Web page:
Corticotropin-releasing hormone-binding protein: biochemistry and function from fishes to mammals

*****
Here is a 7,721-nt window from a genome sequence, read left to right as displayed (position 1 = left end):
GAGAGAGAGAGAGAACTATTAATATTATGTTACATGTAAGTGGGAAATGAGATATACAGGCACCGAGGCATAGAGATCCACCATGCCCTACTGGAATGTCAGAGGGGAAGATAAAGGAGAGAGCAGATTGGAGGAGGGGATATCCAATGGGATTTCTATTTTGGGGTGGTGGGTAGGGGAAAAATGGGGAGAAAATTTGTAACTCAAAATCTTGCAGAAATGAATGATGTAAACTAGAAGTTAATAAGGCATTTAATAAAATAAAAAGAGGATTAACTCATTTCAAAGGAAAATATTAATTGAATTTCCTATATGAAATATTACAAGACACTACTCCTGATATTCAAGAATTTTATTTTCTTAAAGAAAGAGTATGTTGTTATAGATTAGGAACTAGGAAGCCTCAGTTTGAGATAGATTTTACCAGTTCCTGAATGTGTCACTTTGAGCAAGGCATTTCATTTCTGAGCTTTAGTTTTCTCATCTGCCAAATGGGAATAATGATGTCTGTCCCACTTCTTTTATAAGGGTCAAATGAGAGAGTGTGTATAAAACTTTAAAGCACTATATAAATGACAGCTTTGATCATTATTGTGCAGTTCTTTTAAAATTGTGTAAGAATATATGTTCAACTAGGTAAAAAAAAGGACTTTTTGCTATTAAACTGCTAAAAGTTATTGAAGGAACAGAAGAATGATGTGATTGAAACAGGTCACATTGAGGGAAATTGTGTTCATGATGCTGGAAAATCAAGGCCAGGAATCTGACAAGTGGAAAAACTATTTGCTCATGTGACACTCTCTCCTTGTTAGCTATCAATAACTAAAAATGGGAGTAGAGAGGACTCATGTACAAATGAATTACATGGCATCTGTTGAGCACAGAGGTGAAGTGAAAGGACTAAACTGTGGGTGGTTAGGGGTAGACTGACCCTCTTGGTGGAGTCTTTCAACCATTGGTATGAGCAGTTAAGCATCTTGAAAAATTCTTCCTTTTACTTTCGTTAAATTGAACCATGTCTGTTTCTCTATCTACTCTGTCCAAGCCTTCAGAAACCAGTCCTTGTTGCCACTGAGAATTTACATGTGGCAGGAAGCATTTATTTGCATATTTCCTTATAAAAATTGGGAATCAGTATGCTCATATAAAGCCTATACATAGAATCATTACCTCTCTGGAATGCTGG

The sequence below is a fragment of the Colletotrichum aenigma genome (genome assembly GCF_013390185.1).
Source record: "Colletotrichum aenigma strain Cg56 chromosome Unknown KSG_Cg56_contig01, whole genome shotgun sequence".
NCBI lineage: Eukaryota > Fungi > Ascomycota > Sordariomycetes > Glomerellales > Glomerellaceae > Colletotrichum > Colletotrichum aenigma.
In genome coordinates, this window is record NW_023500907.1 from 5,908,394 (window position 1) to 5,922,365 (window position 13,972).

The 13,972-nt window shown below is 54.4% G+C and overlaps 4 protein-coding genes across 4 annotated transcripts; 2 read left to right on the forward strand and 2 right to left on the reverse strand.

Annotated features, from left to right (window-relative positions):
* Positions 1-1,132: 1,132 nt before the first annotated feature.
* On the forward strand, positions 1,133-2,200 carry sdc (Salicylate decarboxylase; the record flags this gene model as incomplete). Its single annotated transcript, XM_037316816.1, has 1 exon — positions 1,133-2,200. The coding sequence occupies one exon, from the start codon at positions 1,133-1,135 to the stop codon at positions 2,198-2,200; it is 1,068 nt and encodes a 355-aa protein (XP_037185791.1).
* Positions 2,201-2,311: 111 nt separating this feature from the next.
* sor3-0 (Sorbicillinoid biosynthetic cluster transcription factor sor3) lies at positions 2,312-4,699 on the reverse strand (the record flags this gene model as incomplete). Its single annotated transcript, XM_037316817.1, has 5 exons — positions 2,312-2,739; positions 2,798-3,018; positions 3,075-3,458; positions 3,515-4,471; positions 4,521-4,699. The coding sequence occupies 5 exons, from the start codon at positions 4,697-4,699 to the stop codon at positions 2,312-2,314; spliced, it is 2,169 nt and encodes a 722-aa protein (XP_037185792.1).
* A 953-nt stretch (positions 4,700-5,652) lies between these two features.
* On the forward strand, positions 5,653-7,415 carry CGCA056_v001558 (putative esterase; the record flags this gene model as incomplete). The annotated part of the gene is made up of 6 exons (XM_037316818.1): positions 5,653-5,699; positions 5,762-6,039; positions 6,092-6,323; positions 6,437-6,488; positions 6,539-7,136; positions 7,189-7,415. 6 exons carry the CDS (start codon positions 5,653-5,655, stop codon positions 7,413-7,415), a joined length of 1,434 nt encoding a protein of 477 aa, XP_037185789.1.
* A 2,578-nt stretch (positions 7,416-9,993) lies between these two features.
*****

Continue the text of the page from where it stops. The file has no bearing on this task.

Corticotropin-releasing hormone (CRH) plays multiple roles in vertebrate species. In mammals, it is the major hypothalamic releasing factor for pituitary adrenocorticotropin secretion, and is a neurotransmitter or neuromodulator at other sites in the central nervous system. In non-mammalian vertebrates, CRH not only acts as a neurotransmitter and hypophysiotropin, it also acts as a potent thyrotropin-releasing factor, allowing CRH to regulate both the adrenal and thyroid axes, especially in development. The recent discovery of a family of CRH-like peptides suggests that multiple CRH-like ligands may play important roles in these functions. The biological effects of CRH and the other CRH-like ligands are mediated and modulated not only by CRH receptors, but also via a highly conserved CRH-binding protein (CRH-BP). The CRH-BP has been identified not only in mammals, but also in non-mammalian vertebrates including fishes, amphibians, and birds, suggesting that it is a phylogenetically ancient protein with extensive structural and functional conservation. In this review, we discuss the biochemical properties of the characterized CRH-BPs and the functional roles of the CRH-BP. While much of the in vitro and in vivo data to date support an 'inhibitory' role for the CRH-BP in which it binds CRH and other CRH-like ligands and prevents the activation of CRH receptors, the possibility that the CRH-BP may also exhibit diverse extra- and intracellular roles in a cell-specific fashion and at specific times in development is also discussed.

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